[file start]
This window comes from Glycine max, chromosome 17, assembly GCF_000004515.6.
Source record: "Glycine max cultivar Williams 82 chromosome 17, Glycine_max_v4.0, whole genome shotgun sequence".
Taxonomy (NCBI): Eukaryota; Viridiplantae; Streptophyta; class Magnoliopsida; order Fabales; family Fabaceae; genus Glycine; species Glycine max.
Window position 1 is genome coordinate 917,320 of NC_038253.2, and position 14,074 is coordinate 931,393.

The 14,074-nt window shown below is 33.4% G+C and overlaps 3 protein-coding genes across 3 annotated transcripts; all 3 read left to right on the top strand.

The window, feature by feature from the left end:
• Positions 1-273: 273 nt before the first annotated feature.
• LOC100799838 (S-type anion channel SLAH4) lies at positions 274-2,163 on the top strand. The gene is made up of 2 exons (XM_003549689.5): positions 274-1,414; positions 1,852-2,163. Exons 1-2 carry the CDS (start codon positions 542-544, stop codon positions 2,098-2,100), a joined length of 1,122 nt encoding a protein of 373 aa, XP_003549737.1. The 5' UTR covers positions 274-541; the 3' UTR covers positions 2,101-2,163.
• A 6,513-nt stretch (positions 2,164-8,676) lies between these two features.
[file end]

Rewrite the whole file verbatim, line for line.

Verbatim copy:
This window comes from Glycine max, chromosome 17, assembly GCF_000004515.6.
Source record: "Glycine max cultivar Williams 82 chromosome 17, Glycine_max_v4.0, whole genome shotgun sequence".
Taxonomy (NCBI): Eukaryota; Viridiplantae; Streptophyta; class Magnoliopsida; order Fabales; family Fabaceae; genus Glycine; species Glycine max.
Window position 1 is genome coordinate 917,320 of NC_038253.2, and position 14,074 is coordinate 931,393.

The 14,074-nt window shown below is 33.4% G+C and overlaps 3 protein-coding genes across 3 annotated transcripts; all 3 read left to right on the top strand.

The window, feature by feature from the left end:
• Positions 1-273: 273 nt before the first annotated feature.
• LOC100799838 (S-type anion channel SLAH4) lies at positions 274-2,163 on the top strand. The gene is made up of 2 exons (XM_003549689.5): positions 274-1,414; positions 1,852-2,163. Exons 1-2 carry the CDS (start codon positions 542-544, stop codon positions 2,098-2,100), a joined length of 1,122 nt encoding a protein of 373 aa, XP_003549737.1. The 5' UTR covers positions 274-541; the 3' UTR covers positions 2,101-2,163.
• A 6,513-nt stretch (positions 2,164-8,676) lies between these two features.